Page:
For more than 40 years, the Pro Football Hall of Fame speeches have been my personal state of the union address. I love football. It means the world to me.
Faith, family, and football truly shape my worldview.
Yesterday, for the first time in a long time, I felt better about the state of our union. Peyton Manning, Charles Woodson, Calvin Johnson, John Lynch, Alan Faneca, and Tom Flores were all deservedly inducted into the Hall on Sunday. The day before, the NFL enshrined 20 other men into Canton. The large Saturday ceremony was partly because COVID wiped out the 2020 ceremony. It was also oversized because the world has turned soft, lowered its standards, and fears offending anyone. We’d rather diminish the prestige of the Hall of Fame than fend off the complaints of entitled men.
Whatever. Saturday’s circus did not stop my enjoyment of Sunday’s festivities. Football’s Hall of Fame speeches are my barometer for the mood of men. Based on what I heard from Manning, Johnson, Lynch, and Faneca the mood of men is moving toward responsibility, accountability, and action.
Manning talked about protecting and supporting the game of football. Johnson discussed helping men and women who live with pain. Lynch called on athletes to be leaders in promoting unity. Faneca, who suffers epilepsy, spoke about not letting your obstacles keep you from your goals.
Their speeches conveyed a message of personal responsibility. This is, generally speaking, always a theme when successful people relive what defined their success. However, in the previous two Hall ceremonies, the mood of men was heavily influenced by fraudulent social media activism and narcissism.
Wide receiver Terrell Owens skipped the 2018 ceremony entirely. Frustrated that he wasn’t a first-ballot inductee, Owens held a private ceremony at his college. Fellow receiver Randy Moss wore a tie with the names of black men and women he argued were victims of racist police brutality. In 2019, defensive back Champ Bailey ended his speech calling himself an expert on blackness and scolding anyone who didn’t support his narrative on racial justice.
Some of the greatest football players of all time turned the Hall of Fame ceremony into the Victimhood Olympics.
On Sunday, from the men who deserved to make it to the Hall of Fame — Manning, Woodson, Johnson, Lynch, Faneca, and Flores — I heard no cries of victimhood. I heard examples of how determined you have to be to make it in this world. That’s what we need to hear right now. That’s what I’m used to hearing at the Hall of Fame.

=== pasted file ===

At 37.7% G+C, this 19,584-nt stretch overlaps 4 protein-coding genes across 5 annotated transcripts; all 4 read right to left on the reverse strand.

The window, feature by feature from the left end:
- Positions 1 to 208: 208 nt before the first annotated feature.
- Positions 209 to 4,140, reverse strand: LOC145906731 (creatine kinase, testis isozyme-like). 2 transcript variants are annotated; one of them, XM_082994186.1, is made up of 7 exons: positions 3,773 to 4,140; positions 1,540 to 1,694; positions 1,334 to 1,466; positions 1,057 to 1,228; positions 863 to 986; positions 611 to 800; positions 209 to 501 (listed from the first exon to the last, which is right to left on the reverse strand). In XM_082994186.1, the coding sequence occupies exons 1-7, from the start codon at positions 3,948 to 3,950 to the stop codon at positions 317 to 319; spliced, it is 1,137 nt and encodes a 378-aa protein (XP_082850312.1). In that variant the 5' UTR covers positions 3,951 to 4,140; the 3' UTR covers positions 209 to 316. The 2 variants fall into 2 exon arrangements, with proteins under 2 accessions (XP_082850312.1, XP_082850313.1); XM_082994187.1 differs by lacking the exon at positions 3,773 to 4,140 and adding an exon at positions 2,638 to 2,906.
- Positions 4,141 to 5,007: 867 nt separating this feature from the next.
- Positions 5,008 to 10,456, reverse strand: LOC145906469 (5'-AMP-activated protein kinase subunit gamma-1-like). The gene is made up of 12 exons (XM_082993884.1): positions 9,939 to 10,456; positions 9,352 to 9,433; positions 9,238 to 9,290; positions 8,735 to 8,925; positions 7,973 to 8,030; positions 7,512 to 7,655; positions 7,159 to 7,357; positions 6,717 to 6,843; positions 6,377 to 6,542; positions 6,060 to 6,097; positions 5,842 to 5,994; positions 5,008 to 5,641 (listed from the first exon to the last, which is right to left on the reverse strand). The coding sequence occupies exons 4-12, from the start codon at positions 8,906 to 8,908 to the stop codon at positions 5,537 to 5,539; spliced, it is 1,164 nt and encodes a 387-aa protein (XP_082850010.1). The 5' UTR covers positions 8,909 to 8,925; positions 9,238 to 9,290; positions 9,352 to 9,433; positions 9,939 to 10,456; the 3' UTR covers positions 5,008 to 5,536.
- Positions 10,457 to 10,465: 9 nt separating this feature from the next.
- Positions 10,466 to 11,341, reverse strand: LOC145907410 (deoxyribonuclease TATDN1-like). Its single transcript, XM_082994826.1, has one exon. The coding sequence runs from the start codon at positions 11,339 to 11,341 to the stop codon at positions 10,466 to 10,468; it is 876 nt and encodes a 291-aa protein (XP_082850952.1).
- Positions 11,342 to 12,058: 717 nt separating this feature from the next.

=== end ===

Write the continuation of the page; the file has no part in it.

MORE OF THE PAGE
When I was a kid, before there was an ESPN or an NFL Network, we would only get to see highlights of the speeches during halftime of the Hall of Fame exhibition game. So we only saw bits and pieces of what Dick Butkus and Johnny Unitas said in 1979 or what Deacon Jones said a year later. I know I found the highlights inspiring. I would immediately make my mother listen to the speech I planned to deliver three decades later when I joined my football idols in immortality.
Now the Hall of Fame ceremony is a major TV production. Far more than the contrived ESPY Awards, football’s hall induction ceremony is the Academy Awards of sports. It has become sports’ greatest annual celebration. The inductees give emotional and profound speeches. To the best of their abilities, grown men express sincere gratitude to the people who helped them fulfill a lifelong dream. It’s the equivalent of a dead person announcing at their funeral that they’re in heaven and that they briefly returned to earth to thank the people who steered them on their journey to the pearly gates.
You smile, laugh, cry, and applaud while watching the ceremony.
Maybe this year’s ceremony pivoted to substance and facts because of the time constraints placed on the speakers. They were instructed to keep their speeches to six minutes. Most of them spoke for about 10 minutes, breaking the recent tradition of inductees speaking as long as 30 and 40 minutes.
I loved every minute of Ray Lewis’ passionate 30-minute speech and every second of Tony Gonzalez’s composed 40-minute speech.
But brevity sparks discipline and focus. It eliminates time to virtue-signal and grandstand. It eliminates narcissism. There’s only time to say what you really mean.
It feels like we’re running short on time to rescue the American values that made us free and unique. It’s time for men to say what they really mean.